Minnesotans have a right to permitted carry of firearms. Permits “shall” be issued unless one is disqualified for stated reasons, such as being a felon and on presentation of a certificate that you have passed a safety, knowledge and range course). In order to purchase a firearm, you must pass a background check through the National Instant Criminal Background Check System (NICS) and demonstrate the ability to purchase a firearm with either a carry permit or a permit to purchase. Republicans generally would like to keep these laws intact and many support “constitutional carry” which would allow the lawful carry of a firearm, without having to apply and pay for a permit. In contrast, Democrats generally would like regulate guns more extensively, on a continuum from registration and tracking of firearms, to banning the sales of certain firearms, magazines and ammunition.
Firearms law used to be less partisan, and there are individuals in both parties whose views are more mixed. But the trend has led to make it a divisive partisan issue. Given the number of new firearms owners every month in the last few years, it seems like continued access to firearms and the right to carry have wide and growing popularity. Nevertheless, every new mass shooting incident inflames the debate.
In the DFL controlled House, in 2022 there were bills introduced to limit and expand gun rights. But there were no firearms provisions in this year’s public safety bill.
Police training and Discipline
Since the death in police custody of George Floyd, in 2020 and the subsequent deaths of Daunte Wright, Winston Smith and Amir Locke, there have been calls for police reform, in training, procedure and discipline. Of the four cases, only the George Floyd and Daunte Wright cases have resulted in criminal prosecution and conviction of the officers involved.
During the special sessions in 2020 bills were passed that attempted to address aspects of officer and training. Left untouched was an examination of the process of officer discipline which steps on the basic protections given to all public workers, qualified immunity. You can’t get sued while doing your job if you work for the government unless you personally were criminally negligent, which is a pretty high bar. Another problem with police accountability is that police discipline is subject to binding arbitration, another process typical of public sector union jobs. This means that when an officer is disciplined, the employer (usually a city) makes the complaint and the officer goes before a neutral arbitrator, with their union representation. This process is shielded from public view and has come to light when an officer gets media attention in a misconduct case. In some cases, an officer may have been reprimanded for similar offenses but was returned to duty by the arbitration panel. Unions say they are just doing their job, defending members, cities say they can’t get rid of bad officers or make them change their behavior with this system.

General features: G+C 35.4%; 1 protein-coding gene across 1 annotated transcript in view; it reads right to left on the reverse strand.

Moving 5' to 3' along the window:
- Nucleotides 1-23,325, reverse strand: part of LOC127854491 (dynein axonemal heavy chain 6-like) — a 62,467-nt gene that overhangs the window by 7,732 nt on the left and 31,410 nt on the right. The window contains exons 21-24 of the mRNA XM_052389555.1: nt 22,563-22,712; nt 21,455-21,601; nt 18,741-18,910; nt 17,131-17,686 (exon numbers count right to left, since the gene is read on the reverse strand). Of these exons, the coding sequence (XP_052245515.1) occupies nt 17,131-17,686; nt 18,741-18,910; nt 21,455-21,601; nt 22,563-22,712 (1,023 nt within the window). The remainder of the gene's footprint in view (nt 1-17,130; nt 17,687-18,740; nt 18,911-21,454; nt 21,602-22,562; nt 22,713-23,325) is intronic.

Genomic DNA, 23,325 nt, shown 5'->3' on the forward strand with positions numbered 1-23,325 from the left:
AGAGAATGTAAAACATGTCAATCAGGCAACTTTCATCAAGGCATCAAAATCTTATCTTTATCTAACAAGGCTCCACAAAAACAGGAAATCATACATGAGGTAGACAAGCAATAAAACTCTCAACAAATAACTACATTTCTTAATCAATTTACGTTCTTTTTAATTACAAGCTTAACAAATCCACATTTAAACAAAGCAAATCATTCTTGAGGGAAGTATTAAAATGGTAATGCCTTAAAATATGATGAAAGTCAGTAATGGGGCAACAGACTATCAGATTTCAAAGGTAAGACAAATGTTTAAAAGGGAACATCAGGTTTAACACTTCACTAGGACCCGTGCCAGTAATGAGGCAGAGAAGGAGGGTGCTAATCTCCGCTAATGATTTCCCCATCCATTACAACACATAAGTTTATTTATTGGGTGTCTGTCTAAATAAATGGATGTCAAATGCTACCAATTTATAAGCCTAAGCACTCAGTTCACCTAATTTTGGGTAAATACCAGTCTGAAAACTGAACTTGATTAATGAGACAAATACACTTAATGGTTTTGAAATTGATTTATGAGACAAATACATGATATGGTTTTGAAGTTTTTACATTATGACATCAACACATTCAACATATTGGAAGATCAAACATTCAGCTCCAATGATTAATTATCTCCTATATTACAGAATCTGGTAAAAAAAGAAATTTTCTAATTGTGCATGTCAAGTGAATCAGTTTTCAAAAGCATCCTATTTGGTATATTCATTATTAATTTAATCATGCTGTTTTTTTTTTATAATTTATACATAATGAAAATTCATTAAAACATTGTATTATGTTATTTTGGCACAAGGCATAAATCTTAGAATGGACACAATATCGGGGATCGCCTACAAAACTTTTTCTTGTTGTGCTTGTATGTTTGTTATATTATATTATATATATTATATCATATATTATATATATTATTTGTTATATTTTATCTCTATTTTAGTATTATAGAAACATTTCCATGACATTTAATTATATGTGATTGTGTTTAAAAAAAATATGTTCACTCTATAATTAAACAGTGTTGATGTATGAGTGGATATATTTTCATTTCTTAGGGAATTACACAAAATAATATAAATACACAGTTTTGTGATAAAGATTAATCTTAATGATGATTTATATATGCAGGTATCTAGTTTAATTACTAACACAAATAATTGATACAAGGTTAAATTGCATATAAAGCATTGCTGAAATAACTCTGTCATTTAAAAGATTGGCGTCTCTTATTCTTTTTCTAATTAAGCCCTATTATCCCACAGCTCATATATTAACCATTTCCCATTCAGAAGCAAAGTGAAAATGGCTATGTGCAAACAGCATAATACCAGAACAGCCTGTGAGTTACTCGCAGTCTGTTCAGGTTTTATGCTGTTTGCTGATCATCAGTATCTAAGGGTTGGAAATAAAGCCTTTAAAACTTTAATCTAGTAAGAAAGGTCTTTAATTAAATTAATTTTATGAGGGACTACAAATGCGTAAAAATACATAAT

Neither republicans nor democrats have wanted to open this can of worms, Democrats because it would betray their union coalition partners and Republicans because of the costs that it would place on cities, if they had to require their officers to buy some kind of liability insurance. Due to the progressive shift of the DFL, Republicans have also moved in on acquiring Law Enforcement as one of their political partners and that has made them less critical of the police. Qualified Immunity and disciplinary Reform is an orphan right now.
The progressive wing of the DFL party has been heavily invested in this view of public safety without police, funding programs like “violence disrupters” in Minneapolis, and reducing the police force. Although they claim they don’t want to defund the police, as early protests demanded, focusing on the non-policing aspects of public safety hasn’t been proven to be an effective way to reduce crime. One of the problems is that police are “first responders” expected to be available 24/7/365 whereas other professionals, such as mental health counselors and social workers are not available on an emergency basis. Minneapolis’ livability has continued to deteriorate as a diminishing number of officers attempt to address crime. While crime continues to grab headlines in the twin cities metro, the topic of public safety will remain highly politicized.